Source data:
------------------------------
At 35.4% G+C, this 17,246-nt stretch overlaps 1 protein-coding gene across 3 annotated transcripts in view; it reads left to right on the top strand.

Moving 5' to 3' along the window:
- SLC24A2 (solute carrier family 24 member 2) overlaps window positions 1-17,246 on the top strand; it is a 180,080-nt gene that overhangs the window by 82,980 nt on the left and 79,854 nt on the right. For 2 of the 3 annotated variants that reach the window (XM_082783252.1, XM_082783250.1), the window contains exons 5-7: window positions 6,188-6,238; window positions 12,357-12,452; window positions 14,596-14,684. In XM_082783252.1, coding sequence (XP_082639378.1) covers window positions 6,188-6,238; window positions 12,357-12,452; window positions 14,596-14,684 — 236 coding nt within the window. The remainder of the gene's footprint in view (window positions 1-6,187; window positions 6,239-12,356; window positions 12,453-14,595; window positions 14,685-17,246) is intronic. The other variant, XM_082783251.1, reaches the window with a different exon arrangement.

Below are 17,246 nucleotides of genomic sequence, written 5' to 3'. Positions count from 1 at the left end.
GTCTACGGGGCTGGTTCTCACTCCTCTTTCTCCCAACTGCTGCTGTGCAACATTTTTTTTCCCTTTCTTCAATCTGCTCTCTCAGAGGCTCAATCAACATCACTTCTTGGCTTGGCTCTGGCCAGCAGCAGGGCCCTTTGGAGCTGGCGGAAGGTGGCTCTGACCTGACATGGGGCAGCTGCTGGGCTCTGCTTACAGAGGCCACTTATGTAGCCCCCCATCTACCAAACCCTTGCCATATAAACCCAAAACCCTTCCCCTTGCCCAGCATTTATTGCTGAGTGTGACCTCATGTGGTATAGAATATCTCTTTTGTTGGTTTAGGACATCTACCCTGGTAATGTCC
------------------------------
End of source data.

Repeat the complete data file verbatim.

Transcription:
At 35.4% G+C, this 17,246-nt stretch overlaps 1 protein-coding gene across 3 annotated transcripts in view; it reads left to right on the top strand.

Moving 5' to 3' along the window:
- SLC24A2 (solute carrier family 24 member 2) overlaps window positions 1-17,246 on the top strand; it is a 180,080-nt gene that overhangs the window by 82,980 nt on the left and 79,854 nt on the right. For 2 of the 3 annotated variants that reach the window (XM_082783252.1, XM_082783250.1), the window contains exons 5-7: window positions 6,188-6,238; window positions 12,357-12,452; window positions 14,596-14,684. In XM_082783252.1, coding sequence (XP_082639378.1) covers window positions 6,188-6,238; window positions 12,357-12,452; window positions 14,596-14,684 — 236 coding nt within the window. The remainder of the gene's footprint in view (window positions 1-6,187; window positions 6,239-12,356; window positions 12,453-14,595; window positions 14,685-17,246) is intronic. The other variant, XM_082783251.1, reaches the window with a different exon arrangement.

Below are 17,246 nucleotides of genomic sequence, written 5' to 3'. Positions count from 1 at the left end.
GTCTACGGGGCTGGTTCTCACTCCTCTTTCTCCCAACTGCTGCTGTGCAACATTTTTTTTCCCTTTCTTCAATCTGCTCTCTCAGAGGCTCAATCAACATCACTTCTTGGCTTGGCTCTGGCCAGCAGCAGGGCCCTTTGGAGCTGGCGGAAGGTGGCTCTGACCTGACATGGGGCAGCTGCTGGGCTCTGCTTACAGAGGCCACTTATGTAGCCCCCCATCTACCAAACCCTTGCCATATAAACCCAAAACCCTTCCCCTTGCCCAGCATTTATTGCTGAGTGTGACCTCATGTGGTATAGAATATCTCTTTTGTTGGTTTAGGACATCTACCCTGGTAATGTCC